I think it’s a mixed bag. I work in large Bangladeshi Muslim community and it’s friendly, nice, feels British enough, and I hear from the children in my school things echoed both intolerant and incredibly tolerant. But it’s tricky because there is no way to really know the answers to this. Seeming nice and polite doesn’t necessarily mean anything - polls have shown that 50% of Muslims think homosexuality is unacceptable, 80% said they support Sharia Law, and London was shown to be almost twice as intolerant as the British countryside on the issue of whether gay people are acceptable or not, which totally shocked me, presumably down to immigration of Muslims. I think we have a very low bar for what is expected from Muslims, like it would be unthinkable in any other domain for a woman to be segregated as they are in mosques. Will these tendencies die out in future generations, will Islam secularize, do people say they believe stuff because they should but not really - basically fuck knows. This is all only a big concern if the numbers keep going up with no end ever posited.

I don’t know. Thailand is totally fucked as a result of their conveyor belt tourism. They recently considered banning tourism entirely, I think. From my experience the Thai’s are ridiculously tolerant and open.

I meant what is the motive for us, actually.

Agreed. I mean totally agreed. The one caveat being that we’ve interfered historically pretty much in every country on earth, so we can’t take endlessly. Refugees yes, we must fulfil our quotas, but general immigration it’s problematic. To what extent does our guilt of empire and government mean we should potentially wreck our own country or at least change it beyond recognition, which is clearly not going to be liked by much of the population (who aren’t guilty) and who may, eventually, turn bloody fascist over it.

We do. In a big way. Which is kinda why I feel talking it and taking it seriously is a good thing, or else the narrative is the sole preserve of twats. Nice people are needed to critique immigration or else there is no hope of humane, actual solutions.


#54

war on meatballs


#55

I do think we all need to except globalisation, but that doesn’t mean losing our identity. I’m all for immigration, but I do think it needs some control. But I feel the bigger issue is not providing citizens with the best opportunity to be very productive and positive members of society. If that happens, you could justify greater control on immigration. But this country has many shortage areas that aren’t being filled by its citizen. How about embracing the children. More support to nurseries and families. Make changes to education that are actually positive instead bouncing back and forth between the same things that never really improve anything. Take mental health seriously. So much can be done to ensure that more children from all backgrounds can positively contribute to society. Then you wouldn’t need immigration at once.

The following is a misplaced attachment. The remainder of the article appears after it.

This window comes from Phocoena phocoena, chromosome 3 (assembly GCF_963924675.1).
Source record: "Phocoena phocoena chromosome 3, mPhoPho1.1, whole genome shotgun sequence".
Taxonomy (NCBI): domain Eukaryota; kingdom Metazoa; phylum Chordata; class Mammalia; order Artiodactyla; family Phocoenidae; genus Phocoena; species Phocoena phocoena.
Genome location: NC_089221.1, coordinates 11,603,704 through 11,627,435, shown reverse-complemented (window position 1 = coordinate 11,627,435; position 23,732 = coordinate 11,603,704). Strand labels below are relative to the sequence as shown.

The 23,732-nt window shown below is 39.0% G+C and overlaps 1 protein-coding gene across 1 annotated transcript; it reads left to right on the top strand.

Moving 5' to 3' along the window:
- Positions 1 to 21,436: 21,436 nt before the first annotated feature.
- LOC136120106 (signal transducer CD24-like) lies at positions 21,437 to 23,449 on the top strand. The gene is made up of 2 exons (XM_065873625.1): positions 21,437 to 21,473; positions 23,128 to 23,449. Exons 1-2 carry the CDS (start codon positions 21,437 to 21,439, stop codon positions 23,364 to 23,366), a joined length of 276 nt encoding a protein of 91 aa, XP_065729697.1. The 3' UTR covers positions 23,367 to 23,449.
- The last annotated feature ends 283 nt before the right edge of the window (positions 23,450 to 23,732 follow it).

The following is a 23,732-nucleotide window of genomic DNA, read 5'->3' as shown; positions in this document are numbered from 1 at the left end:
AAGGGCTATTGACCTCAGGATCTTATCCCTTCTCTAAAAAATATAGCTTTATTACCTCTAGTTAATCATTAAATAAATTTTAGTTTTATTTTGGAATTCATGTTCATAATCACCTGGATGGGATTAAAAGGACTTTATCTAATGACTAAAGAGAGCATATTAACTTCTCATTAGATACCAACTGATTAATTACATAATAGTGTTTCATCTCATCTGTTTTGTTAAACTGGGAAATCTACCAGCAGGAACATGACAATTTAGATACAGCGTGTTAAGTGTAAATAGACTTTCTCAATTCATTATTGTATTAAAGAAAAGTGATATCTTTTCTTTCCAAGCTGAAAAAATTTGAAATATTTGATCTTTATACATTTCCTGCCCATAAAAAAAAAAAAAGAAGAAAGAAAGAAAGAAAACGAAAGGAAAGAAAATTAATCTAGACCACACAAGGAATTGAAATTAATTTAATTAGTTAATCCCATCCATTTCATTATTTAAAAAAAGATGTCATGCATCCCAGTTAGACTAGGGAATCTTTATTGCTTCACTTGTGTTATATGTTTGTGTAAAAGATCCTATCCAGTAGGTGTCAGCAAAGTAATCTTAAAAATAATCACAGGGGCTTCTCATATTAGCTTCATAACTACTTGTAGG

Immigration can be very positive. Canada is looking to attract immigrants as their population is ageing and they need younger people to fill positions.

In regards to tolerance and integration. I don’t think an immigrant needs to completely identify with their new culture, but they do need to respect it. Whilst the country should be tolerant of the difference immigrants bring, countries shouldn’t have to integrate the immigrants beliefs. Being an immigrant myself (American living in the UK and previously in Ireland), I respect the differences, even ones that are frustrating. But the difference aren’t as drastic as others. I do get so frustrated when immigrants demand a change to fit their beliefs. If you want laws that reflect your beliefs, you are free to go home. I love learning about other cultures and respect that traditions and beliefs are different. I don’t agree with everything, but I sure wouldn’t expect a country to change the way they work for me that would only benefit me and others with a similar background.

There are things I dislike in the UK system, especially in education. But I rather this than moving back the US. It also means I’ve ensure that I can send my son to a montessori primary school and then a secondary school that embraces a breadth of knowledge and more independent learning. Or, we may move to the Netherlands (Dutch spouse) where we prefer the role children have in society there and their education system.

Asylum seekers are completely different topic. IMO, most of the countries they go to are the countries that have helped to fuck up their countries. It’s the least we can do.

I’ll leave it there.


#56

This is just sad,and kinda funny as well.